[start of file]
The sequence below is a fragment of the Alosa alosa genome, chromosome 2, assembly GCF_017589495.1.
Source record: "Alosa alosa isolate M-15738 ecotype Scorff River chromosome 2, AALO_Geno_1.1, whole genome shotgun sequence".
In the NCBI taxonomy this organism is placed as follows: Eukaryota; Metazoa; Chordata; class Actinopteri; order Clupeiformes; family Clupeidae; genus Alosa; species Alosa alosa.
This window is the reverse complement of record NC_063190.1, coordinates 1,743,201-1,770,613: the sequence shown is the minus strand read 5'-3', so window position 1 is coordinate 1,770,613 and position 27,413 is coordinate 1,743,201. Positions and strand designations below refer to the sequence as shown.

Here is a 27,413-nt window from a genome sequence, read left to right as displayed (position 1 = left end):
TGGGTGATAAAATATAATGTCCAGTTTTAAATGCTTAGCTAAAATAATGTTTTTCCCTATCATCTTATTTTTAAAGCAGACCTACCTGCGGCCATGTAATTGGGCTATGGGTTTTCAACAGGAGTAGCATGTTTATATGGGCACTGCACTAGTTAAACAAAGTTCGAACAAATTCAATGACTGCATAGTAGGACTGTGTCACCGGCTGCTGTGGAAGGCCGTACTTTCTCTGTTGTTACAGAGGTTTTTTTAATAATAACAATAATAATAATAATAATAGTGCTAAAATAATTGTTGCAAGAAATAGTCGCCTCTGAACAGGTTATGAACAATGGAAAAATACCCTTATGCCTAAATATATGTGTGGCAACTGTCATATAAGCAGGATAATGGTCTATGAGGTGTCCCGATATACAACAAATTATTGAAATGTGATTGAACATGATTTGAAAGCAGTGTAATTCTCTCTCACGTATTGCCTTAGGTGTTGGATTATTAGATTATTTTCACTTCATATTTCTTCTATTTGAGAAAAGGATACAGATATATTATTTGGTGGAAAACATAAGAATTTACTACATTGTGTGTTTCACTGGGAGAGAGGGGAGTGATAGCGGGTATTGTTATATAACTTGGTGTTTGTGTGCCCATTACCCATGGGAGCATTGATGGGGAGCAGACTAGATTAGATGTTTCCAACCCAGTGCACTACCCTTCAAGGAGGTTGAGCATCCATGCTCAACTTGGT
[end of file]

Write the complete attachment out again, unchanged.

The sequence below is a fragment of the Alosa alosa genome, chromosome 2, assembly GCF_017589495.1.
Source record: "Alosa alosa isolate M-15738 ecotype Scorff River chromosome 2, AALO_Geno_1.1, whole genome shotgun sequence".
In the NCBI taxonomy this organism is placed as follows: Eukaryota; Metazoa; Chordata; class Actinopteri; order Clupeiformes; family Clupeidae; genus Alosa; species Alosa alosa.
This window is the reverse complement of record NC_063190.1, coordinates 1,743,201-1,770,613: the sequence shown is the minus strand read 5'-3', so window position 1 is coordinate 1,770,613 and position 27,413 is coordinate 1,743,201. Positions and strand designations below refer to the sequence as shown.

Here is a 27,413-nt window from a genome sequence, read left to right as displayed (position 1 = left end):
TGGGTGATAAAATATAATGTCCAGTTTTAAATGCTTAGCTAAAATAATGTTTTTCCCTATCATCTTATTTTTAAAGCAGACCTACCTGCGGCCATGTAATTGGGCTATGGGTTTTCAACAGGAGTAGCATGTTTATATGGGCACTGCACTAGTTAAACAAAGTTCGAACAAATTCAATGACTGCATAGTAGGACTGTGTCACCGGCTGCTGTGGAAGGCCGTACTTTCTCTGTTGTTACAGAGGTTTTTTTAATAATAACAATAATAATAATAATAATAGTGCTAAAATAATTGTTGCAAGAAATAGTCGCCTCTGAACAGGTTATGAACAATGGAAAAATACCCTTATGCCTAAATATATGTGTGGCAACTGTCATATAAGCAGGATAATGGTCTATGAGGTGTCCCGATATACAACAAATTATTGAAATGTGATTGAACATGATTTGAAAGCAGTGTAATTCTCTCTCACGTATTGCCTTAGGTGTTGGATTATTAGATTATTTTCACTTCATATTTCTTCTATTTGAGAAAAGGATACAGATATATTATTTGGTGGAAAACATAAGAATTTACTACATTGTGTGTTTCACTGGGAGAGAGGGGAGTGATAGCGGGTATTGTTATATAACTTGGTGTTTGTGTGCCCATTACCCATGGGAGCATTGATGGGGAGCAGACTAGATTAGATGTTTCCAACCCAGTGCACTACCCTTCAAGGAGGTTGAGCATCCATGCTCAACTTGGT